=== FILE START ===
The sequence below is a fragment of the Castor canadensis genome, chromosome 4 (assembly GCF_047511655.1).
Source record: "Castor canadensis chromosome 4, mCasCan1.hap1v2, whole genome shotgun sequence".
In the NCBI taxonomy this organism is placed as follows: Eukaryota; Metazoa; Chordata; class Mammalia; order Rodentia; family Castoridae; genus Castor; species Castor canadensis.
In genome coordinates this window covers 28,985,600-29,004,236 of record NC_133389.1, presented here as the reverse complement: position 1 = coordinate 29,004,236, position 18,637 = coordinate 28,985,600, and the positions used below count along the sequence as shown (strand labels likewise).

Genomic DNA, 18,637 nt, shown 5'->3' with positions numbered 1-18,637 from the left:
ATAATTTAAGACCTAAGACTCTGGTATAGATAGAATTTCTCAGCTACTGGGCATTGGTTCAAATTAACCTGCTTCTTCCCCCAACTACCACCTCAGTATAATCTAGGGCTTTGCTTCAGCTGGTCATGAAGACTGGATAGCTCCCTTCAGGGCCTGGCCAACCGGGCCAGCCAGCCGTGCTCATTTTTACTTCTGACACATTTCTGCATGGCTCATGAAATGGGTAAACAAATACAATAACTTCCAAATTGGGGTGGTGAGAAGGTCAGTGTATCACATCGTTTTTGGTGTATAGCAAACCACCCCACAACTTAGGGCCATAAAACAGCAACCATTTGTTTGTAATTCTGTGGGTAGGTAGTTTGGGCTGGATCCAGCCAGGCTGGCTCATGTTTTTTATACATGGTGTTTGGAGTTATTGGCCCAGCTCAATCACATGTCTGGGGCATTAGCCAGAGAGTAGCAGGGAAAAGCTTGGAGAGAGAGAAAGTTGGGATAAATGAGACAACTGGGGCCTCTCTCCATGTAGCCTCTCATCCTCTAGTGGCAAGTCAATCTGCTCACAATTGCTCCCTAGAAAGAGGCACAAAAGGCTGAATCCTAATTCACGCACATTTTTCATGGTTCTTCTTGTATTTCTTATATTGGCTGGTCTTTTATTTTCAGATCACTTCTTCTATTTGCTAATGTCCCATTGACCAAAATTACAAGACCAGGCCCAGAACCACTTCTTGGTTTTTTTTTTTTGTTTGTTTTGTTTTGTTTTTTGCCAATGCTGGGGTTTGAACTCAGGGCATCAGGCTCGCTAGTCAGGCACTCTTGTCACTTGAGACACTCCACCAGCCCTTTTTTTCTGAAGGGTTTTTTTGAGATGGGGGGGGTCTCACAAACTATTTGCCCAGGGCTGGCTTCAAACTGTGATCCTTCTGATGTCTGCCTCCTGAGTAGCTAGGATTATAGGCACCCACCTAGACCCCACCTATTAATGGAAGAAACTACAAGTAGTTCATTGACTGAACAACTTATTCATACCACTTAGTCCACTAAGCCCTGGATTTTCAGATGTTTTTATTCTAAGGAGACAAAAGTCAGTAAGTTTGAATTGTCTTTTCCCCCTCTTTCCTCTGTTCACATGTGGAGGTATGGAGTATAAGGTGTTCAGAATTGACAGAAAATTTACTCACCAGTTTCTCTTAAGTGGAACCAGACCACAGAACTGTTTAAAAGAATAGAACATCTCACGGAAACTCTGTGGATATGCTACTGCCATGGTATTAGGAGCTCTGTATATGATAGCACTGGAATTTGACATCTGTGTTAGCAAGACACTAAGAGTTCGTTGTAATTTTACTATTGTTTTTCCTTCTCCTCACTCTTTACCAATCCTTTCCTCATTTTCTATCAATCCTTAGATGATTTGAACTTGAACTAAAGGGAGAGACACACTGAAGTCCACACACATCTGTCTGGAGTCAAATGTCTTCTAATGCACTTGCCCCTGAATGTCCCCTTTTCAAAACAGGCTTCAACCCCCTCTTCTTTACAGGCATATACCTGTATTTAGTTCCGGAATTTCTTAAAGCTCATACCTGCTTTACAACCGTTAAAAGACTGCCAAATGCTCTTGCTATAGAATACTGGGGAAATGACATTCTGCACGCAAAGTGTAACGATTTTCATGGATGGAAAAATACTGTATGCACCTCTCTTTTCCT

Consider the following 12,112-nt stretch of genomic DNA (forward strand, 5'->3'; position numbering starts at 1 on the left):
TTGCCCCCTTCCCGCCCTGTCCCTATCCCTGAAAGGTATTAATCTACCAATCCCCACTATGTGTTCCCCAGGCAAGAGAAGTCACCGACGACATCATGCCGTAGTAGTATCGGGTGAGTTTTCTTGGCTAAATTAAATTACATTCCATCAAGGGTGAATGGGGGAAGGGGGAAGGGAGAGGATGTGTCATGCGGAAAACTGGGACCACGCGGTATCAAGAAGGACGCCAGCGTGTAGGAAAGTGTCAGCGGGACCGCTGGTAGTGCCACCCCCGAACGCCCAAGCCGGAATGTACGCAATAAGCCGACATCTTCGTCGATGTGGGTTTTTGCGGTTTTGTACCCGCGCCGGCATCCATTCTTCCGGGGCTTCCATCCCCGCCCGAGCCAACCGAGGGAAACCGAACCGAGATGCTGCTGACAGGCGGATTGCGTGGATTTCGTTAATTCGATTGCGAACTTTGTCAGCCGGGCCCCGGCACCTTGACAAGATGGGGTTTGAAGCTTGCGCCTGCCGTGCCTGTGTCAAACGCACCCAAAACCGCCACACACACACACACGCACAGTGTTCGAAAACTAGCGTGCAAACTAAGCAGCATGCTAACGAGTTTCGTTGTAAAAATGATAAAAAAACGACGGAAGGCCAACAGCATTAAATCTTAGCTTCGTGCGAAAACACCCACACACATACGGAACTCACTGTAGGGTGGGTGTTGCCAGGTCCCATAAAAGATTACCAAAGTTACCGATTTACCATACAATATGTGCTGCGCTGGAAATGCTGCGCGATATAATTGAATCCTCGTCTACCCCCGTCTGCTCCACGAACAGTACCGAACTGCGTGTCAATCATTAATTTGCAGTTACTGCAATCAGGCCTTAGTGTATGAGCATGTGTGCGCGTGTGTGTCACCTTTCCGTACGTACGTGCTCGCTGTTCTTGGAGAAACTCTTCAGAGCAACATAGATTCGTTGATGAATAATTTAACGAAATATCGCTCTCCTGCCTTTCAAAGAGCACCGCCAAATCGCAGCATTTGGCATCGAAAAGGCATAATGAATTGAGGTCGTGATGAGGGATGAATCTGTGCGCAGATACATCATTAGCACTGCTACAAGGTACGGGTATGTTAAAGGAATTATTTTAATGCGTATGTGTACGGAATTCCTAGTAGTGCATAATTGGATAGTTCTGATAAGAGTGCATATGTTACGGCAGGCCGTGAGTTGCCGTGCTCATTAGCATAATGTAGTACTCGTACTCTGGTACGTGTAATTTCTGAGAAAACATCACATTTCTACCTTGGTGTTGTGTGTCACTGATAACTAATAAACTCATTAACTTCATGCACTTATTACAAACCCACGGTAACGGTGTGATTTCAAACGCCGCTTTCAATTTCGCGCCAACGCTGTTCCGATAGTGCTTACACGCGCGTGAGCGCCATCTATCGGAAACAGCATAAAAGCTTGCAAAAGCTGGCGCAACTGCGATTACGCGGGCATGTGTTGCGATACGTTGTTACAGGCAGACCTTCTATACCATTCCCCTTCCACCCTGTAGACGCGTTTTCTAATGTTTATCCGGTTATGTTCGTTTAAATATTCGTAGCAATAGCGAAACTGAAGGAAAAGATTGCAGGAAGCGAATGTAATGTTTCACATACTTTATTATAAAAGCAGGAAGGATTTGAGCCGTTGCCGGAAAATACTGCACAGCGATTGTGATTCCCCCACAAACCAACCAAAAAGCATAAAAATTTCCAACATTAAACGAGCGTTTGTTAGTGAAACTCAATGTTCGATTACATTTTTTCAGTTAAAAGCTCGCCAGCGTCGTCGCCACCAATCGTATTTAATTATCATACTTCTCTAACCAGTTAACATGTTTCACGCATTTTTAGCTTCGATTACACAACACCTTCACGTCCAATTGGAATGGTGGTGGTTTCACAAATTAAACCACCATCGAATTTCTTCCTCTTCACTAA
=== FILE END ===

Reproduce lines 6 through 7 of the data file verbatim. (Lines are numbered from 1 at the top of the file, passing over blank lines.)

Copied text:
ATAATTTAAGACCTAAGACTCTGGTATAGATAGAATTTCTCAGCTACTGGGCATTGGTTCAAATTAACCTGCTTCTTCCCCCAACTACCACCTCAGTATAATCTAGGGCTTTGCTTCAGCTGGTCATGAAGACTGGATAGCTCCCTTCAGGGCCTGGCCAACCGGGCCAGCCAGCCGTGCTCATTTTTACTTCTGACACATTTCTGCATGGCTCATGAAATGGGTAAACAAATACAATAACTTCCAAATTGGGGTGGTGAGAAGGTCAGTGTATCACATCGTTTTTGGTGTATAGCAAACCACCCCACAACTTAGGGCCATAAAACAGCAACCATTTGTTTGTAATTCTGTGGGTAGGTAGTTTGGGCTGGATCCAGCCAGGCTGGCTCATGTTTTTTATACATGGTGTTTGGAGTTATTGGCCCAGCTCAATCACATGTCTGGGGCATTAGCCAGAGAGTAGCAGGGAAAAGCTTGGAGAGAGAGAAAGTTGGGATAAATGAGACAACTGGGGCCTCTCTCCATGTAGCCTCTCATCCTCTAGTGGCAAGTCAATCTGCTCACAATTGCTCCCTAGAAAGAGGCACAAAAGGCTGAATCCTAATTCACGCACATTTTTCATGGTTCTTCTTGTATTTCTTATATTGGCTGGTCTTTTATTTTCAGATCACTTCTTCTATTTGCTAATGTCCCATTGACCAAAATTACAAGACCAGGCCCAGAACCACTTCTTGGTTTTTTTTTTTTGTTTGTTTTGTTTTGTTTTTTGCCAATGCTGGGGTTTGAACTCAGGGCATCAGGCTCGCTAGTCAGGCACTCTTGTCACTTGAGACACTCCACCAGCCCTTTTTTTCTGAAGGGTTTTTTTGAGATGGGGGGGGTCTCACAAACTATTTGCCCAGGGCTGGCTTCAAACTGTGATCCTTCTGATGTCTGCCTCCTGAGTAGCTAGGATTATAGGCACCCACCTAGACCCCACCTATTAATGGAAGAAACTACAAGTAGTTCATTGACTGAACAACTTATTCATACCACTTAGTCCACTAAGCCCTGGATTTTCAGATGTTTTTATTCTAAGGAGACAAAAGTCAGTAAGTTTGAATTGTCTTTTCCCCCTCTTTCCTCTGTTCACATGTGGAGGTATGGAGTATAAGGTGTTCAGAATTGACAGAAAATTTACTCACCAGTTTCTCTTAAGTGGAACCAGACCACAGAACTGTTTAAAAGAATAGAACATCTCACGGAAACTCTGTGGATATGCTACTGCCATGGTATTAGGAGCTCTGTATATGATAGCACTGGAATTTGACATCTGTGTTAGCAAGACACTAAGAGTTCGTTGTAATTTTACTATTGTTTTTCCTTCTCCTCACTCTTTACCAATCCTTTCCTCATTTTCTATCAATCCTTAGATGATTTGAACTTGAACTAAAGGGAGAGACACACTGAAGTCCACACACATCTGTCTGGAGTCAAATGTCTTCTAATGCACTTGCCCCTGAATGTCCCCTTTTCAAAACAGGCTTCAACCCCCTCTTCTTTACAGGCATATACCTGTATTTAGTTCCGGAATTTCTTAAAGCTCATACCTGCTTTACAACCGTTAAAAGACTGCCAAATGCTCTTGCTATAGAATACTGGGGAAATGACATTCTGCACGCAAAGTGTAACGATTTTCATGGATGGAAAAATACTGTATGCACCTCTCTTTTCCT

Consider the following 12,112-nt stretch of genomic DNA (forward strand, 5'->3'; position numbering starts at 1 on the left):